Yesterday the Colorado Department of Human Services (CDHS) announced 12 total awards to communities to support behavioral health and law enforcement partnerships in collaboration with CDHS’ Office of Behavioral Health. The awards will fund two distinct initiatives—Co-Responder Programs and Law Enforcement Assisted Diversion (LEAD). Eight communities will implement Co-Responder Programs designed to divert individuals experiencing mental health crisis away from arrest and into immediate behavioral health assessment. Four jurisdictions will adopt Law Enforcement Assisted Diversion (LEAD). Denver and Pueblo Counties along with the Cities of Longmont and Alamosa will implement LEAD. Having been selected through a committee-based application process convened by CDHS, each of the four LEAD-awardee jurisdictions will receive up to $575,000 annually to operate LEAD pilot programs over three years.
LEAD is a pre-booking diversion program designed to promote public health interventions while reducing the role of the criminal justice system in the management of substance use-related problems. The policy is touted by advocates as a positive step to change law enforcement culture where drug enforcement is concerned. LEAD is empirically shown to reduce recidivism, save money and improve police/community relations by giving police the infrastructure to steer low-level offenders toward supportive resources and away from criminalization. LEAD is already being implemented in multiple cities across the country including Seattle, Santa Fe and Albany. These awards create the opportunity for jurisdictions in Colorado to adopt this innovative model locally.
During the 2017 legislative session, the Drug Policy Alliance convened the Colorado LEAD Coalition, which included the Colorado Association of Chiefs of Police, Law Enforcement Action Partnership (LEAP), the Colorado Association of Local Public Health Officials (CALPHO) and the Colorado Criminal Justice Reform Coalition. The coalition successfully lobbied the Joint Budget Committee for an allocation from the Marijuana Tax Cash Fund in the 2017-2018 state budget to fund LEAD pilot programs in Colorado. This funding represents the first of its kind in the state to create meaningful alternatives to criminal justice involvement for Coloradans with mental health or substance use issues by increasing the treatment, public health and harm reduction infrastructures in awardee communities. Police in the four awardee jurisdictions will now have the opportunity to divert individuals with low-level drug and prostitution offenses into case management services rather than the criminal justice system.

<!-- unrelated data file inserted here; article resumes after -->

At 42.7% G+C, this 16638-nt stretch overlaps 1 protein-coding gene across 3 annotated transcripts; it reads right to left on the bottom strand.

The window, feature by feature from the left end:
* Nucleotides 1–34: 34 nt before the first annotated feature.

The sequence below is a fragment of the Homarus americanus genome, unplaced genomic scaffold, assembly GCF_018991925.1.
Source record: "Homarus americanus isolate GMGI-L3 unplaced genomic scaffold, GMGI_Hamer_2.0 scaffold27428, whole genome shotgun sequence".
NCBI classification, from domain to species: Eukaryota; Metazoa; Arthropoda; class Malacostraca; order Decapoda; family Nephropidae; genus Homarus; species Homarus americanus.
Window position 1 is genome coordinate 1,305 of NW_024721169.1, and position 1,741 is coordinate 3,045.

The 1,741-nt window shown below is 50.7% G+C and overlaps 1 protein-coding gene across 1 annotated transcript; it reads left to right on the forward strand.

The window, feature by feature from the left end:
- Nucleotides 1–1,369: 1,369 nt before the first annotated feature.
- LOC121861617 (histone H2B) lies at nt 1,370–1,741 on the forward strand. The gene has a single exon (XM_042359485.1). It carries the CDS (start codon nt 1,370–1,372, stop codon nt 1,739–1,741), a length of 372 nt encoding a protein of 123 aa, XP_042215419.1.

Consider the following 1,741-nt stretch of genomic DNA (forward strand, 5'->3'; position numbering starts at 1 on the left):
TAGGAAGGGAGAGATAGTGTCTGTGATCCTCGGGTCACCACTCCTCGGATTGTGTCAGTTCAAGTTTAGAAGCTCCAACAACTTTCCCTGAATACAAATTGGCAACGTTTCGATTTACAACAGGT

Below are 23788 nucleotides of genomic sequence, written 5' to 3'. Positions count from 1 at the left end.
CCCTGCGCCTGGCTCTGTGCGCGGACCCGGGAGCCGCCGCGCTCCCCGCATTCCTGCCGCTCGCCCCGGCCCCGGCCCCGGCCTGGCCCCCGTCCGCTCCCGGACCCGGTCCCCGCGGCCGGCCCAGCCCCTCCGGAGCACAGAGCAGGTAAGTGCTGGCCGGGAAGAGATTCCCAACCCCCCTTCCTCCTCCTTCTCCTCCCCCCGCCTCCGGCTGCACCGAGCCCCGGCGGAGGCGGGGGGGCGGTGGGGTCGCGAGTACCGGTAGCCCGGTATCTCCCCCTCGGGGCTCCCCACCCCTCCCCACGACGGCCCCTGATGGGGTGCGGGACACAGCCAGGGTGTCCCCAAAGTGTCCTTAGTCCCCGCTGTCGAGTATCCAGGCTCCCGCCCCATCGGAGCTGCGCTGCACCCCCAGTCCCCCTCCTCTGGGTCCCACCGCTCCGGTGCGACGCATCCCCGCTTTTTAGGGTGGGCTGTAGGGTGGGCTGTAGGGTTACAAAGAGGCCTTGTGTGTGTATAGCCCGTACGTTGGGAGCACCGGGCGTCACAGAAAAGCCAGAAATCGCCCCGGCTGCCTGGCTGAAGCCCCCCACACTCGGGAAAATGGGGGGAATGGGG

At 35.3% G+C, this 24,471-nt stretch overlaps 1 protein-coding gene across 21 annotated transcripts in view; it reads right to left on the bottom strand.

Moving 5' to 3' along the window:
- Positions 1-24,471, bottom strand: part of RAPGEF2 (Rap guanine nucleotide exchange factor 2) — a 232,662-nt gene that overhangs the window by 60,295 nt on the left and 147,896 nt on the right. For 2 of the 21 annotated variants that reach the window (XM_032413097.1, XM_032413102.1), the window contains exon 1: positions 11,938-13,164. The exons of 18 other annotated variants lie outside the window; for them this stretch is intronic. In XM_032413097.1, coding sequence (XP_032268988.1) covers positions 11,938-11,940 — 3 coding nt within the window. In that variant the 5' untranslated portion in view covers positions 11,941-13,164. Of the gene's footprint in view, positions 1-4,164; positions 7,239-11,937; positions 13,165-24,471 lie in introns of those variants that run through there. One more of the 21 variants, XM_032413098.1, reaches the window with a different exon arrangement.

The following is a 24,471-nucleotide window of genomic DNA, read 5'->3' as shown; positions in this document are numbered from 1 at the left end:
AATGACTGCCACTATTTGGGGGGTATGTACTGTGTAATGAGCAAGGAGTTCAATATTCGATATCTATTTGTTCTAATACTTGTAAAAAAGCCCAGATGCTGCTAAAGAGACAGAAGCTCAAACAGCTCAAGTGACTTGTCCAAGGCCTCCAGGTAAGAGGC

Awardees look forward to the new opportunities created by this funding:
“I am delighted and excited about this grant,” says Denver District Attorney Beth McCann. “Too many people suffering from substance abuse and mental health disorders are being warehoused in our country’s jails, overwhelming the system while not addressing the substance abuse problems and mental health needs. I support this and other efforts to divert appropriate individuals from the jails and get them the help they need to get out and stay out of the criminal justice system.”
“For over twenty years Longmont has realized that health issues are not solved or mitigated though arrest and prosecution,” says Public Safety Chief Michael Butler of Longmont. “Invoking the criminal justice system to respond to certain aspects of our humanness is not only ineffective, it most likely creates more significant safety issues and further disenfranchises people struggling with addiction, their mental health or homelessness. This award will positively impact our community and also help us continue to serve as an example to others.”
“The timing is now for Pueblo,” according to Judy Solano and Dr. Michael Nerenberg of Southern Colorado Harm Reduction Association in Pueblo County. “Receiving the LEAD grant will provide our wounded community with options to give individuals struggling with addiction an opportunity to become functional. This grant will reduce recidivism, allow the likelihood of finding employment and housing, decrease the strain on limited healthcare resources, and create savings for law enforcement and the criminal justice system. This grant is set up to bring a multi-organizational collaborative effort together to address the opioid epidemic in a proven, effective, systemic manner.”
“This is a victory for harm reductionists, law enforcement, public health practitioners and all who realize we need a new approach to address mental health and drug dependency issues,” says Art Way, state director of Colorado and senior director of criminal justice reform strategy at the Drug Policy Alliance. “We congratulate the chosen jurisdictions while also urging them to ensure those most harmed by the failed approach benefit the most from the new policies. We also tip our hats to the Governor’s cabinet, the legislative joint budget committee and all who supported marijuana legalization in Colorado given the funding for these important public health interventions stem from the state’s Marijuana Tax Cash Fund.”